1 Khalighi MA, Wang S, Henriksen KJ, Bock M, Keswani M, Chang A, et al. Pauci-immune glomerulonephritis in children: a clinicopathologic study of 21 patients. Pediatr Nephrol 2015;30:953-9. [ Links ]

2 Kanno S, Kawasaki Y, Maeda R, Miyazaki K, Ono A, Suzuki Y, et al. An 11-year-old girl with antineutrophil cytoplasmic antibody-associated glomerulonephritis identified by a school urinary screening program. CEN Case Rep 2014;3:232-6. [ Links ]

3 Hattori M, Kurayama H, Koitabashi Y; Japanese Society for Pediatric Nephrology. Antineutrophil cytoplasmic autoantibody-associated glomerulonephritis in children. J Am Soc Nephrol 2001;12:1493-500. [ Links ]

4 Dewan D, Gulati S, Sharma R, Prasad N, Jain M, Gupta A, et al. Clinical spectrum and outcome of crescentic glomerulonephritis in children in developing countries. Pediatr Nephrol 2008;23:389-94. [ Links ]

5 Kouri AM, Andreoli SP. Clinical presentation and outcome of pediatric ANCA-associated glomerulonephritis. Pediatr Nephrol 2017;32:449-55. [ Links ]

6 Yin XL, Zou MS, Zhang Y, Wang J, Liu TL, Tang JH, et al. Twenty-three-year review of disease patterns from renal biopsies: an experience from a pediatric renal center. J Nephrol 2013;26:699-707. [ Links ]

7 Ellis EN, Wood EG, Berry P. Spectrum of disease associated with anti-neutrophil cytoplasmic autoantibodies in pediatric patients. J Pediatr 1995;126:40-3. [ Links ]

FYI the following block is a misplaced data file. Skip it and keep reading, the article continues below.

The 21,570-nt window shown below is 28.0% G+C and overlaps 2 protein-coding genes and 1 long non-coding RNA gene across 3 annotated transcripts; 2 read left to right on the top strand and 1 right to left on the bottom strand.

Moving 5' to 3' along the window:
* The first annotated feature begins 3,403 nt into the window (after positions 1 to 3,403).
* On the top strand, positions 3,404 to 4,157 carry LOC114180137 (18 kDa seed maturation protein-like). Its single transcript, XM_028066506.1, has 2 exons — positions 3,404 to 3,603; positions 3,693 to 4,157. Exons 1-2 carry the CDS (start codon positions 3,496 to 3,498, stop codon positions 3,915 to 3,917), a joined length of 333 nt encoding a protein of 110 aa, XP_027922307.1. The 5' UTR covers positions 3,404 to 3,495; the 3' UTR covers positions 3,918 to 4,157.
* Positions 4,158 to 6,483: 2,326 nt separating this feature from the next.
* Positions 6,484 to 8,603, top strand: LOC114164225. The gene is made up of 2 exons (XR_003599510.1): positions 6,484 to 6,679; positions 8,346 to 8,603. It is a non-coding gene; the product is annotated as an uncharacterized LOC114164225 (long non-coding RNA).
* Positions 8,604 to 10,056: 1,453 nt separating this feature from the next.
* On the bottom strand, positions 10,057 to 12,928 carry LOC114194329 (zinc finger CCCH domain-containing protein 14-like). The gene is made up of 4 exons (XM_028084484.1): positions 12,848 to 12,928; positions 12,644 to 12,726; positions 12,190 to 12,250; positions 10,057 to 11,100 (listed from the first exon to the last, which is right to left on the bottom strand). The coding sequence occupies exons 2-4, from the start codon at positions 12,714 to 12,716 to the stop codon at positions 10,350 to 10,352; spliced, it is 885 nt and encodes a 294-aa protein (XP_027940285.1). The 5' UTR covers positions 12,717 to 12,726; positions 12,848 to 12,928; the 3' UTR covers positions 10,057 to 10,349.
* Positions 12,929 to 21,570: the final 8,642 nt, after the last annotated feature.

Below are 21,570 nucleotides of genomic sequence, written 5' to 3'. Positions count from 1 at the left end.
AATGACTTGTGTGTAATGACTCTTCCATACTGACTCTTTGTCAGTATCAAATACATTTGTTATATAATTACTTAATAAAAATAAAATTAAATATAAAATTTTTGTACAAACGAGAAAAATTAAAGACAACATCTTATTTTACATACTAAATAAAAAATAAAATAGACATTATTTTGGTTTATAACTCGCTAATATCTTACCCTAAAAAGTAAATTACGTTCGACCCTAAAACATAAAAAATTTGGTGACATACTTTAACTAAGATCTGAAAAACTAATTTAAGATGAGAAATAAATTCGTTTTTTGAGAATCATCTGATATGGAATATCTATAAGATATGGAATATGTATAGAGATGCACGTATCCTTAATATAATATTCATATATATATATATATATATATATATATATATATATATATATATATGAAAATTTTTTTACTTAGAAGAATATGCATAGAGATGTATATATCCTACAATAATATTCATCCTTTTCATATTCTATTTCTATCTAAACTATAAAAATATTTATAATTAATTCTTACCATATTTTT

8 Baldree LA, Gaber LW, McKay CP. Anti-neutrophil cytoplasmic autoantibodies in a child with pauci-immune necrotizing and crescentic glomerulonephritis. Pediatr Nephrol 1991;5:296-9. [ Links ]

9 Shimizu M, Sekiguchi T, Kishi N, Goji A, Takahashi T, Kozan H, et al. A case of a 6-year-old girl with anti-neutrophil cytoplasmic autoantibody-negative pauci-immune crescentic glomerulonephritis. Clin Exp Nephrol 2011;15:596-601. [ Links ]

10 Moroni G, Ponticelli C. Rapidly progressive crescentic glomerulonephritis: Early treatment is a must. Autoimmun Rev 2014;13:723-9. [ Links ]

11 Perkowska-Ptasinska A, Bartczak A, Wagrowska-Danilewicz M, Halon A, Okon K, Wozniak A, et al; Polish Society of Nephrology. Clinicopathologic correlations of renal pathology in the adult population of Poland. Nephrol Dial Transplant 2017;32:ii209-ii218. [ Links ]

12 Yu F, Huang JP, Zou WZ, Zhao MH. The clinical features of anti-neutrophil cytoplasmic antibody-associated systemic vasculitis in Chinese children. Pediatr Nephrol 2006;21:497-502. [ Links ]

13 Hogan SL, Nachman PH, Wilkman AS, Jennette JC, Falk RJ. Prognostic markers in patients with antineutrophil cytoplasmic autoantibody-associated microscopic polyangiitis and glomerulonephritis. J Am Soc Nephrol 1996;7:23-32. [ Links ]

Received: March 14, 2018; Accepted: May 23, 2018

Correspondence to: Mehtap Ezel Çelakıl. E-mail:

Creative Commons License This is an Open Access article distributed under the terms of the Creative Commons Attribution License, which permits unrestricted use, distribution, and reproduction in any medium, provided the original work is properly cited.